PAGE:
10. October 2019
DR Congo: Women’s rights as the motor of change
The Democratic Republic of the Congo is some six times as large as Germany. It has a population of 80 million, but some 13 million of them are dependent on humanitarian assistance. A new outbreak of Ebola last year in the eastern part of the country has since become the second largest epidemic in the world, with WHO figures recording 1,600 deaths already by July 2019. In the neighbouring country Uganda, government authorities were well prepared for the outbreak, but our partner organisation PAIF reports that in DR Congo there are no effective measures to monitor or curb the spread of the illness, leading to the risk of an uncontrolled Ebola epidemic.
Violence in conflicts primarily affects women and girls
The history of the country, particularly its eastern regions, is closely connected to that of the neighbouring countries Burundi, Uganda and Rwanda. The whole region has seen violent conflict, poverty and displacements. Rebel groups and militia move across international borders and carry out brutal attacks on the general population. This particularly affects women and girls, since they are raped, tortured and abused.
Soldiers and paramilitary forces rape women to humiliate and break apart families or communities: attackers achieve a symbolic destruction of the enemy by violently seizing control of the body of ‘their’ women. Sexualised violence takes place in all armed conflicts. Civilians are also involved, and it is even present in refugee camps. Our long years of experience in war and conflict areas have also shown us that violence within relationships and families increases dramatically in difficult situations such as camps or when fleeing to seek refuge.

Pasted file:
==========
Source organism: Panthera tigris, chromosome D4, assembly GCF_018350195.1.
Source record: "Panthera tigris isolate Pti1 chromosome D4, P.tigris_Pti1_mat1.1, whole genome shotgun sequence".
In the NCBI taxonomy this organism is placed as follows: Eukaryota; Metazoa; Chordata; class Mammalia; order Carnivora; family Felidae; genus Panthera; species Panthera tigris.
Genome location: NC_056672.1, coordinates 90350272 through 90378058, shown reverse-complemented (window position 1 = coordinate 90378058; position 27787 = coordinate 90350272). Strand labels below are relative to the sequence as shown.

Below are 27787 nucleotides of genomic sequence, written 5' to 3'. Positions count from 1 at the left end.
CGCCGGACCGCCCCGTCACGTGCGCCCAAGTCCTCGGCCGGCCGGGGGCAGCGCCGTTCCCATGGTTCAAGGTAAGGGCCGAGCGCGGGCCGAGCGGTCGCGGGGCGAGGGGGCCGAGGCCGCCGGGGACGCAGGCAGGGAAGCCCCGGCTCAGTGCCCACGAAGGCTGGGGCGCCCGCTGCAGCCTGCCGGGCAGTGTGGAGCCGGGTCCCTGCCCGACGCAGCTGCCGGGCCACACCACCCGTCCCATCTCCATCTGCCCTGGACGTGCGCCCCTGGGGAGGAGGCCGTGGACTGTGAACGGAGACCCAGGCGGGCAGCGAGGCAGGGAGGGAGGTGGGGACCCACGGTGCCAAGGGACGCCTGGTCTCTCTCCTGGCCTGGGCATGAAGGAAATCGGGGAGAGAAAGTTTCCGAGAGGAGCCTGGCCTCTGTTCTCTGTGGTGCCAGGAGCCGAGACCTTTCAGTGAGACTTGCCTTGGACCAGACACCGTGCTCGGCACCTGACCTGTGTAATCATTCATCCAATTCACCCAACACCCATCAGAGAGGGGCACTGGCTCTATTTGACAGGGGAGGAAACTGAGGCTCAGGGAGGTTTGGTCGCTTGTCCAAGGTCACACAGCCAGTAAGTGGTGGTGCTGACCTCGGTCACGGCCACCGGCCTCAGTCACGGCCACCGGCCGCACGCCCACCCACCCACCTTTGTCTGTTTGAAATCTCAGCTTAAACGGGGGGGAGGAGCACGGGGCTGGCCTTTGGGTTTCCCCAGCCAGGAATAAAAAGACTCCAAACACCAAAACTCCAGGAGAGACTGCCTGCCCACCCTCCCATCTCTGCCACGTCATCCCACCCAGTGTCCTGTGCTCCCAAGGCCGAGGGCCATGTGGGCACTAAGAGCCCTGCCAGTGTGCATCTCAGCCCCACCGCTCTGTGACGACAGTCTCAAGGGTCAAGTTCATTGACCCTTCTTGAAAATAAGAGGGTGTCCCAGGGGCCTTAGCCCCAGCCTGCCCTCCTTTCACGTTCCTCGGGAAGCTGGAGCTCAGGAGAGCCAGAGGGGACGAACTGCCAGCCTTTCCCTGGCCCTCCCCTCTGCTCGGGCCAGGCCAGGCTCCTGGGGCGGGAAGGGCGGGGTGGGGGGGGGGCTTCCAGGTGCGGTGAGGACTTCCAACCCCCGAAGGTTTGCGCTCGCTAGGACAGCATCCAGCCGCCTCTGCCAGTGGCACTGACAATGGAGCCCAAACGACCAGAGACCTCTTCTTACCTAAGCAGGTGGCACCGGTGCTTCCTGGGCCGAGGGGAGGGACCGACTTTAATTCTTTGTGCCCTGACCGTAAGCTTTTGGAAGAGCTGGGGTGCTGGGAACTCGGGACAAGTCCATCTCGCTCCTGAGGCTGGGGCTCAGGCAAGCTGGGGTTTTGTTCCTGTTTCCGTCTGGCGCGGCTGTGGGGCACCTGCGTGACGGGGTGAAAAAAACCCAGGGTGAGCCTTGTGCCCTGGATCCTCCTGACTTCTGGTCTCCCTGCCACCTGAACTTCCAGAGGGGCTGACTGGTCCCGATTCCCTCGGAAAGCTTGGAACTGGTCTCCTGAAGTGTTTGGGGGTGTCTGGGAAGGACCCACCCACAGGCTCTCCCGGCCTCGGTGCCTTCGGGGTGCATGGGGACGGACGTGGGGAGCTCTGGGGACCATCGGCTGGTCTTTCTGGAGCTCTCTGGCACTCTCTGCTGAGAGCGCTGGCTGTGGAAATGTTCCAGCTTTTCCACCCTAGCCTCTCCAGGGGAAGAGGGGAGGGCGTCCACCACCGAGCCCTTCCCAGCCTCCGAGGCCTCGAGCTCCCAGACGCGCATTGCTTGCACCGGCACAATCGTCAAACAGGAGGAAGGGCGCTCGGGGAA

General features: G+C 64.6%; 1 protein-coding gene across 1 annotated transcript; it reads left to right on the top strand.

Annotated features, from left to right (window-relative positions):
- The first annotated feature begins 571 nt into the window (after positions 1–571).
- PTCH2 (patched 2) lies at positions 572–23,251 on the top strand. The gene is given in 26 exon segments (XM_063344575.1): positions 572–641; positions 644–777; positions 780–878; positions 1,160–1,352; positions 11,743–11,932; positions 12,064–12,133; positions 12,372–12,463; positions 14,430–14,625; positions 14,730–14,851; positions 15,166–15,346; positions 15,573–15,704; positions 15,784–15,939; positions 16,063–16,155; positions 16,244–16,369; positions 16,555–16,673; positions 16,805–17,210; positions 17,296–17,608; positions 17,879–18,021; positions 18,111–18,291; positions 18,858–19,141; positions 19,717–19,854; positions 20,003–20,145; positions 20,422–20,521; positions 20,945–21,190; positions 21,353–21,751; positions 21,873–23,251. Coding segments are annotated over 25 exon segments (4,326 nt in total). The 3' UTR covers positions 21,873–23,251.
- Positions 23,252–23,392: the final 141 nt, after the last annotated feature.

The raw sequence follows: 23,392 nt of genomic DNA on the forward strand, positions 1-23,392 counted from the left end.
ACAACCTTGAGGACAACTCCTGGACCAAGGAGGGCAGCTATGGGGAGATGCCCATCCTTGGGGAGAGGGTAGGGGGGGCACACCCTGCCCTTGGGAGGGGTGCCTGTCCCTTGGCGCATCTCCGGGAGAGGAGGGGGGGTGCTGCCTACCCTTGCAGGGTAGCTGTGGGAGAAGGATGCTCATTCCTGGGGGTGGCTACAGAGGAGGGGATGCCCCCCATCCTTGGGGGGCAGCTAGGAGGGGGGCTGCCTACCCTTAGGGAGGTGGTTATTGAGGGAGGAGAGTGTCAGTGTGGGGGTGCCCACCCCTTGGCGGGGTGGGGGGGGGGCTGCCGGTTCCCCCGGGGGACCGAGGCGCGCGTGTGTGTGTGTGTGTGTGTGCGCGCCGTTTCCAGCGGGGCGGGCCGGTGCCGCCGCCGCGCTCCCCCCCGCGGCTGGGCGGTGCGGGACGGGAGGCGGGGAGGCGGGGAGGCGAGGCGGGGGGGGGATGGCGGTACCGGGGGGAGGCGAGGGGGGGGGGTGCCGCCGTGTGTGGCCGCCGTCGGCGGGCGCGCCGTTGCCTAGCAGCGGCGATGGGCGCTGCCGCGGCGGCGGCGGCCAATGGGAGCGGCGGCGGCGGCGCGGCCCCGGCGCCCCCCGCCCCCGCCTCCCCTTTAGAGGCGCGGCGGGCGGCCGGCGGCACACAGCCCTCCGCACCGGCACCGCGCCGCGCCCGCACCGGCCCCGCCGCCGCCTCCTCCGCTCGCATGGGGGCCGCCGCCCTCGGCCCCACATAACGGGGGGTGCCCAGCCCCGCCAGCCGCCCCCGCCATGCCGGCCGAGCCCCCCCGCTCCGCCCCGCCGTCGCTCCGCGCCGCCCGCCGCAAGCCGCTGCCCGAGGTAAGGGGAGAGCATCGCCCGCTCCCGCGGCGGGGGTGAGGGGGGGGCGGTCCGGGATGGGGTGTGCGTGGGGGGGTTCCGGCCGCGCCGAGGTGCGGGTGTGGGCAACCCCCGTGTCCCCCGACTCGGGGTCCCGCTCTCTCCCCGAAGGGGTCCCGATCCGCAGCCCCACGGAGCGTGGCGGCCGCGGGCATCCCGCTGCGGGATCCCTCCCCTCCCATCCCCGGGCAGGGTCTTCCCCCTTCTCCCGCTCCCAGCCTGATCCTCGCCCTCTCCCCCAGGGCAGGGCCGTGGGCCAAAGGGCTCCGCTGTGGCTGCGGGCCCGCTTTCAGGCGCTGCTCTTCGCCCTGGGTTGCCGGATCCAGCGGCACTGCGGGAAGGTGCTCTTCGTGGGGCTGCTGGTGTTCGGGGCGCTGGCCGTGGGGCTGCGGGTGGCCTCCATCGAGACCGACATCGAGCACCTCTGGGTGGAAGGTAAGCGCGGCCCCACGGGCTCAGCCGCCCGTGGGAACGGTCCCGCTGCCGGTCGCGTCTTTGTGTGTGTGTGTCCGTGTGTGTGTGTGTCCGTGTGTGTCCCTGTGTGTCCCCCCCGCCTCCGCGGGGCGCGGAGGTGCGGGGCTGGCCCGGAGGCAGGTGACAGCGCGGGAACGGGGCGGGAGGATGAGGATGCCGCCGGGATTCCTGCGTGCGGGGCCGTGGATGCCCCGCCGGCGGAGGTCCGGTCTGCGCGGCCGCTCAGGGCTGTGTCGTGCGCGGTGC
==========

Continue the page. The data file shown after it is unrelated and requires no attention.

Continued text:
Cross-border networking for sustainable prevention of sexualised violence
For our partner organisation PAIF this means: every day they take care of raped women and girls, accompany them to find initial treatment in health clinics and offer them psychosocial counselling. In spite of the huge numbers of urgent cases they need to deal with, the women at PAIF know how important it is to continue their preventive work. So PAIF offers literacy courses and organises support groups where women can learn skills such as tailoring or baking which they can then use to earn their own living.
Many of the challenges they face, especially the high incidence of gender-based violence, are common to all our partners in the Great Lakes Region in Africa. As a reaction, medica mondiale has started the joint project “See Far” with PAIF, SEVOTA from Rwanda and MEMPROW from Uganda. These organisations want to exchange experiences and insights in the prevention of sexualised violence. They will learn from each other and develop common concepts for training parents, teachers, community elders, police and court workers. The project will involve visiting each other, joint public awareness campaigns and a conference on the topic of feminist spaces. Together they will work on ways to remove patriarchal structures across borders and make the whole region a safer place for women and girls.
That's how much our help costs, which is only possible with your donation:
- 32 euro is the cost of one Starter Kit for women who successfully complete a vocational course (e.g. tailoring and sewing, hairdressing, baking and cooking).
- 68 euro covers the costs of awareness raising work and dialogue facilitation with local authorities.
- 182 euro is the price of an oven that can be used for vocational courses teaching women and girls how to bake.
Authors: Laura Fix, Mechthild Buchholz and Sophia von Merzljak, employees of medica mondiale
Published in memo (2019/02), p.8 (german)
A longer version was published in the german magazine afrika süd Nr. 4, July/August 2019
More about our projects in Central Afrika